An unvaccinated senior doctor at the National Institute of Health is questioning the ethics of COVID-19 vaccine mandates, The Wall Street Journal reports.
Matthew Memoli, a 16-year NIH veteran who runs a clinical studies unit within the National Institute of Allergy and Infectious Diseases, in a July 30 email to NIAID Director Anthony Fauci and two lieutenants, wrote that he found mandated vaccinations "extraordinarily problematic."
"I think the way we are using the vaccines is wrong," he added.
Memoli will argue against vaccine mandates in a Dec. 1 live-streamed roundtable session on the ethics of mandates, WSJ reports.
The 48-year-old Memoli, who applied for a vaccine exemption on religious grounds, favors vaccinations in vulnerable populations but argues population-level vaccination could hinder the development of a natural, robust immunity gained through infection, WSJ reports.
"I do vaccine trials. I, in fact, help create vaccines," Memoli told WSJ. "Part of my career is to share my expert opinions, right or wrong … I mean, if they all end up saying I’m wrong, that’s fine. I want to have the discussion."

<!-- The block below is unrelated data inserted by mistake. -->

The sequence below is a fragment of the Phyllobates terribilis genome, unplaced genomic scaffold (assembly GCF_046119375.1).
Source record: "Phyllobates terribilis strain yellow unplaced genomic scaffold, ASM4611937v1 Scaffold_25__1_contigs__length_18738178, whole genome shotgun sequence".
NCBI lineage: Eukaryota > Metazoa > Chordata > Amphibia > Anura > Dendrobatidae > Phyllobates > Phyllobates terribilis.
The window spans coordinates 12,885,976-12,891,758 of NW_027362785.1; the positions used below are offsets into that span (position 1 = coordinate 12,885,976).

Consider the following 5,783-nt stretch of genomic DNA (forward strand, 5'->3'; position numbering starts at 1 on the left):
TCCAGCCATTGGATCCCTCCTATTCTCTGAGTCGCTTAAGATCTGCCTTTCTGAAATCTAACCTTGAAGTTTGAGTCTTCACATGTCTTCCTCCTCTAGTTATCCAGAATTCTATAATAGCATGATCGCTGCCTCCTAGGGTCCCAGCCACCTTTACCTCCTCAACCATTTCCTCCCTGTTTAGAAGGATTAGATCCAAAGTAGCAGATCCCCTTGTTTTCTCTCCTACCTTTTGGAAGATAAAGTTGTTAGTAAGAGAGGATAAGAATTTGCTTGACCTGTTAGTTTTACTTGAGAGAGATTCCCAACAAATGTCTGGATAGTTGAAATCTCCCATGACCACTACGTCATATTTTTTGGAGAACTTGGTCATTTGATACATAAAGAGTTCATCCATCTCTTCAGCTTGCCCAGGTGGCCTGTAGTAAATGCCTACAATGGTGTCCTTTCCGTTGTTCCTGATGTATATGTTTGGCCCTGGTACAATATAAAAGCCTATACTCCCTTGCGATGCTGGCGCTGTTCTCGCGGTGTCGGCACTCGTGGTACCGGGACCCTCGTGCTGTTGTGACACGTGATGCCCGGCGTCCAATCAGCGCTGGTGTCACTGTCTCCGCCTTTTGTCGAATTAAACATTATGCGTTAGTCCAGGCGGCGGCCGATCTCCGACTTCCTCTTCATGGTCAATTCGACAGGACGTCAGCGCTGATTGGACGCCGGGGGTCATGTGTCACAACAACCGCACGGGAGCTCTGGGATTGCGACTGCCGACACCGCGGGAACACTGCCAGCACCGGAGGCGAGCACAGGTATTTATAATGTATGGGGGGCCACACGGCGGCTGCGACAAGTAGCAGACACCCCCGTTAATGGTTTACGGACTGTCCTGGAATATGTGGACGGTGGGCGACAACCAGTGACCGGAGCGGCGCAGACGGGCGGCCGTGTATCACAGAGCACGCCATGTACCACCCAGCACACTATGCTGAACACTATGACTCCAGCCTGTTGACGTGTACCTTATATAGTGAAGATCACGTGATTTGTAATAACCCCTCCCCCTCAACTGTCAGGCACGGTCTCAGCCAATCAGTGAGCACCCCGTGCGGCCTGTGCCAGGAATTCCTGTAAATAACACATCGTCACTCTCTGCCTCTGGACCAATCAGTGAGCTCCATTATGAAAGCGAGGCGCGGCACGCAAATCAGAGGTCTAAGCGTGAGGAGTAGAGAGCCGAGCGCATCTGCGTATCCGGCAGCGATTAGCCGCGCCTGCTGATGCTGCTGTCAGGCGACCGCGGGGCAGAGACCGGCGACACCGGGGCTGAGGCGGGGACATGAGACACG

Memoli told WSJ that one of Dr. Fauci’s colleagues thanked him for his email. Fauci and an NIAID spokeswoman declined to comment, WSJ reported.
A graduate of the College of William and Mary, Memoli has said his children received their childhood vaccinations.
He was selected this month for a 2021 NIH director’s award, a top recognition from the head of the agency, for his supervision of a national study into undiagnosed COVID-19 cases early in the pandemic.
The Dec. 1 roundtable will be open for viewing within the agency, to patients and to the public.
"There’s a lot of debate within the NIH about whether [a vaccine mandate] is appropriate," said David Wendler, the senior NIH bioethicist who’s in charge of planning the roundtable session. "It's an important, hot topic."
A U.S. federal appeals court issued a stay Saturday freezing the Biden administration's efforts to require workers at U.S. companies with at least 100 employees to be vaccinated against COVID-19 or be tested weekly, citing "grave statutory and constitutional" issues with the rule.
Solicitor of Labor Seema Nanda said in a statement that the Labor Department was "confident in its legal authority" to issue the rule, which will be enforced by the Occupational Safety and Health Administration.
The NIH said that more than 88 percent of its federal employees had been fully vaccinated at the end of October.
A study released last month by the Centers for Disease Control and Prevention found that COVID-19 was more than five times more common among hospitalized people who were unvaccinated and had a previous infection, compared with those who were fully vaccinated and hadn’t had COVID-19.
© 2023 Newsmax. All rights reserved.